Of course, there are times when the developers offer you a little wink wink, nudge nudge, as if to say, “We’ve neatly placed this narrative piece here to move things along, but we know you know that.” However, this is only done a few of times during the game and isn’t really a main point.
Object interaction has greatly improved in terms of nuts and bolts, demonstrating how hard Cloudhead has worked to build things that provide strong haptic input and function equally well in both left and right hands. The holographic logs strewn throughout the game provided a far more realistic experience than the notepads or books in Starseed, which simply provided a few ‘snap-to’ hand positions. Menus, maps, and logs take the place of your hands, obviating the need for hand postures completely.
The hand models were a small aesthetic flaw for me, since they seemed excessively spindly. The location of my hands in relation to the controller was also incorrect, stretching farther than they should have. Hand models, like their predecessors, don’t make full use of the Oculus Touch’s capacitive buttons, depriving you of some of the controller’s more lifelike flexibility. This is obviously not a problem on Vive, which is why it is just mentioned briefly.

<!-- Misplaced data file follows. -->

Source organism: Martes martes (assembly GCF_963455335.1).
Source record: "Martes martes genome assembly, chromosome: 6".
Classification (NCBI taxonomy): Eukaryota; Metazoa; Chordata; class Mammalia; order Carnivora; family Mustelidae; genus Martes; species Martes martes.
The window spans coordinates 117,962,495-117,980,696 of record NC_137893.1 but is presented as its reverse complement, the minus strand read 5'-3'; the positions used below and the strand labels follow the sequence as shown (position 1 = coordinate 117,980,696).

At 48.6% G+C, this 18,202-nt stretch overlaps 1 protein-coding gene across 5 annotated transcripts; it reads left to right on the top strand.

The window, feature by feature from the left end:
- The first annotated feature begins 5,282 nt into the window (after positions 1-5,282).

The loading windows are fast and inconspicuous, but they get frequent as you go across the global map—a obvious, but inevitable pain point.
Blink teleportation was one of the features that made its way from Call of the Starseed to Heart of the Emberstone. One item that has altered is the addition of smooth movement (bolded for skimmers), which should make teleportation skeptics scream with delight. This does not, however, offer smooth yaw stick turning, so you’ll have to make do with snap-turn only—a.k.a. “comfort mode.”
Controller-oriented stick-move, head-oriented stick-move, strafing options, and varied movement rates are all available for smooth mobility. The standard blink teleportation provides for a very pleasant experience for anybody, from beginner to experienced VR user, since they are non-default settings that must be toggled by the user.
One of my few reservations with Heart of the Emberstone is the absence of a sitting mode, which would be useful while completing the game from beginning to end.
This article broadly covered the following related topics:
- heart of the emberstone review
- the gallery
- the gallery episode 2
- heart of the emberstone guide
- the gallery episode 2 review